Experiment 1–3: Behavioral Studies

Materials and Methods: Experiments 1–3

Participants

In Experiment 1, 21 college students participated (4 males, aged between 19 and 29 years, M = 23.52 ± 2.23). There were 24 college students (4 males, aged between 19 and 28 years, M = 23.29 ± 2.48) in Experiment 2 and also in Experiment 3 (4 males, aged between 19 and 28 years, M = 22.54 ± 2.30). All participants were right handed and had normal or corrected-to-normal vision. Informed consent was obtained prior to the experiment according to procedures approved by a local ethic committee.

Stimuli and Procedures

Different from prior work on perceptual salience where the stimuli were compound letters (Mevorach et al. 2006, 2009, 2010), shapes (circles, squares, hexagons) were presented in hierarchical (global–local) forms (in combinations of 2 shapes, across different trial blocks), and the task was to discriminate the shape at a global or local level in Experiment 1 (see Fig. 1a). Each local shape subtended 0.67° × 0.67° of visual angle in width and height, respectively, and each global shape subtended 5° × 5° of visual angle in width and height, respectively. In Experiments 1 and 3, the shapes were white solid figures, presented on a black background at one of two possible locations at above or below a white fixation of 0.58° × 0.58° along the vertical midline. The center of each global shape fell 3.7° away from fixation. The experiment was run on a PC using E-prime software (Version 2.0) and the stimuli were displayed on a 21-inch monitor (1024 × 768 at 100 Hz).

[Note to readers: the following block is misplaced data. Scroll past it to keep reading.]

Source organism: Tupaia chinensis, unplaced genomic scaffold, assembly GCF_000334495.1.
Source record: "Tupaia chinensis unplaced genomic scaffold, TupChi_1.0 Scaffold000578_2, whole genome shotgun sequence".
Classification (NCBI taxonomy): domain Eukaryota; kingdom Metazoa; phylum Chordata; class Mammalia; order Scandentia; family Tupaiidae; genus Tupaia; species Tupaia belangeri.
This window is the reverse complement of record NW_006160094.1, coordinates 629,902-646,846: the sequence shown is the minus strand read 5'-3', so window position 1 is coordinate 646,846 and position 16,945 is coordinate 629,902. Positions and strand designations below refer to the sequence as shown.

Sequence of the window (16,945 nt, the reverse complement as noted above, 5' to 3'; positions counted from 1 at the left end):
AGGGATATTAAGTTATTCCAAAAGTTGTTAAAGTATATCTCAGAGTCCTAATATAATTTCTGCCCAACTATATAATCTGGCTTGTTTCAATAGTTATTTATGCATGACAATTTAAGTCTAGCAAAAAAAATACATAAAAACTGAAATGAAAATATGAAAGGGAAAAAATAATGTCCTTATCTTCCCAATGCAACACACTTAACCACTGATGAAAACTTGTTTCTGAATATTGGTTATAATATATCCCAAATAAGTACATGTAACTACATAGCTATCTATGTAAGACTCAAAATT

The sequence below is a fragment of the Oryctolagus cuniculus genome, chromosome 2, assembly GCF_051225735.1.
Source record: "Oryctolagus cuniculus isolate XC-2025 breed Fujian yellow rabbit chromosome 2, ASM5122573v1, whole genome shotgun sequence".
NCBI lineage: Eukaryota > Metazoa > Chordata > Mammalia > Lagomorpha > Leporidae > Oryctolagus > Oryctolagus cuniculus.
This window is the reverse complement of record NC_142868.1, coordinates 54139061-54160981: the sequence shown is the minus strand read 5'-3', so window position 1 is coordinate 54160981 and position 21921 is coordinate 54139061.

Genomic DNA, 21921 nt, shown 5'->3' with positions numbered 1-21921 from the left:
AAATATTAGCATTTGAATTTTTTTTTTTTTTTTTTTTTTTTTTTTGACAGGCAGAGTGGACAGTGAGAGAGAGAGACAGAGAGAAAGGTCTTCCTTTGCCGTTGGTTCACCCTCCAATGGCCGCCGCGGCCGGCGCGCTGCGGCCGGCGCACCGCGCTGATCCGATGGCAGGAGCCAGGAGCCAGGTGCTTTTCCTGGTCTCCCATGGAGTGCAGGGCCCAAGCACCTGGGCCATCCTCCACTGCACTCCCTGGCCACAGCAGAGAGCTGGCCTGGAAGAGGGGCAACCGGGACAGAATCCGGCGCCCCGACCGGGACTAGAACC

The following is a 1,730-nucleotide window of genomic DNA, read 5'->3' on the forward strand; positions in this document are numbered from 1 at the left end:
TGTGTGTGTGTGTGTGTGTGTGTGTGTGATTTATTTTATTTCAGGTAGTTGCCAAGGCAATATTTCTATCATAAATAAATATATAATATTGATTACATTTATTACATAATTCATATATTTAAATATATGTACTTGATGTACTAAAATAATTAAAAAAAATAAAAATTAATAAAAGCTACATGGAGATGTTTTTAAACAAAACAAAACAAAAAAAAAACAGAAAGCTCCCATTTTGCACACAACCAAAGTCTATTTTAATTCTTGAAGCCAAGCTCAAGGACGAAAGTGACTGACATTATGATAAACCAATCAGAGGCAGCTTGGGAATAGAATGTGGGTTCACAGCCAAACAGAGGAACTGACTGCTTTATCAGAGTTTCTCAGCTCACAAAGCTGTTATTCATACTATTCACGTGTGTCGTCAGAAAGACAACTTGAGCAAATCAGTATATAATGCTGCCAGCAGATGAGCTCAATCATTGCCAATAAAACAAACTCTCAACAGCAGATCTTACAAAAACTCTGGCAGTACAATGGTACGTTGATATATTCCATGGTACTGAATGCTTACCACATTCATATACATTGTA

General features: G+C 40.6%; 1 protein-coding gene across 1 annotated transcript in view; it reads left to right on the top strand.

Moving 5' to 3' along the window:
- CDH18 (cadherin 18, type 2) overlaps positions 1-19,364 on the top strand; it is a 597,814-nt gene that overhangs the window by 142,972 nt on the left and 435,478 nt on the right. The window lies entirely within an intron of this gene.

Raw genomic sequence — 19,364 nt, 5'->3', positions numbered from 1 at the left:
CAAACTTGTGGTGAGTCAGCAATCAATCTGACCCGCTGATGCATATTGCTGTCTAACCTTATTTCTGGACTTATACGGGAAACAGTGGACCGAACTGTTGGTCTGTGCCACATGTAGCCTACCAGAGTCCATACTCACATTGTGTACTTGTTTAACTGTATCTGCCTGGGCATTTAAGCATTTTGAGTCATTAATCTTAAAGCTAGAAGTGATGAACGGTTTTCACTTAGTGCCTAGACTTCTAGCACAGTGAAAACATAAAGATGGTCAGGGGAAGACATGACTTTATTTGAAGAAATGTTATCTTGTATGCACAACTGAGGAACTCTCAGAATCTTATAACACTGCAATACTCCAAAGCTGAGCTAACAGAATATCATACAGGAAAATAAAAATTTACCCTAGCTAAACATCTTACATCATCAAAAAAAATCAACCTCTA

Figure 1.

Examples of stimuli and procedures in Experiment 1 (a), Experiment 2 (b), and Experiment 3 (c). Three types of shapes (square, circle, and hexagon) in each experiment were counterbalanced across participants, and formed hierarchical shapes for the congruent and incongruent trials, and global-salient and local-salient trials. The targets appeared equally above or below fixation.

Figure 1.

Examples of stimuli and procedures in Experiment 1 (a), Experiment 2 (b), and Experiment 3 (c). Three types of shapes (square, circle, and hexagon) in each experiment were counterbalanced across participants, and formed hierarchical shapes for the congruent and incongruent trials, and global-salient and local-salient trials. The targets appeared equally above or below fixation.